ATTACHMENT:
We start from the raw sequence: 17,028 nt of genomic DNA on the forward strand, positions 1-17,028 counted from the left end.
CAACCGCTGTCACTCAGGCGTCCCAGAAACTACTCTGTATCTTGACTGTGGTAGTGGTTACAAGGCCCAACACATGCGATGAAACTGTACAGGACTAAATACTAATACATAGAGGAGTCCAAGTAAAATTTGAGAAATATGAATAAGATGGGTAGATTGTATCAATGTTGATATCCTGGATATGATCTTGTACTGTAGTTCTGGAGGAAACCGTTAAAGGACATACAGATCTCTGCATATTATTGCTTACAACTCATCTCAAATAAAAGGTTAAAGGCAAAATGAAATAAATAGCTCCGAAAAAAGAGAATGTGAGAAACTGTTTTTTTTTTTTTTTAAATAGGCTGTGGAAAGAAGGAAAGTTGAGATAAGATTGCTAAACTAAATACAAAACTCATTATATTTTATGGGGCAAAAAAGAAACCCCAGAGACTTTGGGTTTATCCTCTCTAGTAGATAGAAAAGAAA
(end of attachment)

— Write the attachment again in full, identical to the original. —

We start from the raw sequence: 17,028 nt of genomic DNA on the forward strand, positions 1-17,028 counted from the left end.
CAACCGCTGTCACTCAGGCGTCCCAGAAACTACTCTGTATCTTGACTGTGGTAGTGGTTACAAGGCCCAACACATGCGATGAAACTGTACAGGACTAAATACTAATACATAGAGGAGTCCAAGTAAAATTTGAGAAATATGAATAAGATGGGTAGATTGTATCAATGTTGATATCCTGGATATGATCTTGTACTGTAGTTCTGGAGGAAACCGTTAAAGGACATACAGATCTCTGCATATTATTGCTTACAACTCATCTCAAATAAAAGGTTAAAGGCAAAATGAAATAAATAGCTCCGAAAAAAGAGAATGTGAGAAACTGTTTTTTTTTTTTTTTAAATAGGCTGTGGAAAGAAGGAAAGTTGAGATAAGATTGCTAAACTAAATACAAAACTCATTATATTTTATGGGGCAAAAAAGAAACCCCAGAGACTTTGGGTTTATCCTCTCTAGTAGATAGAAAAGAAA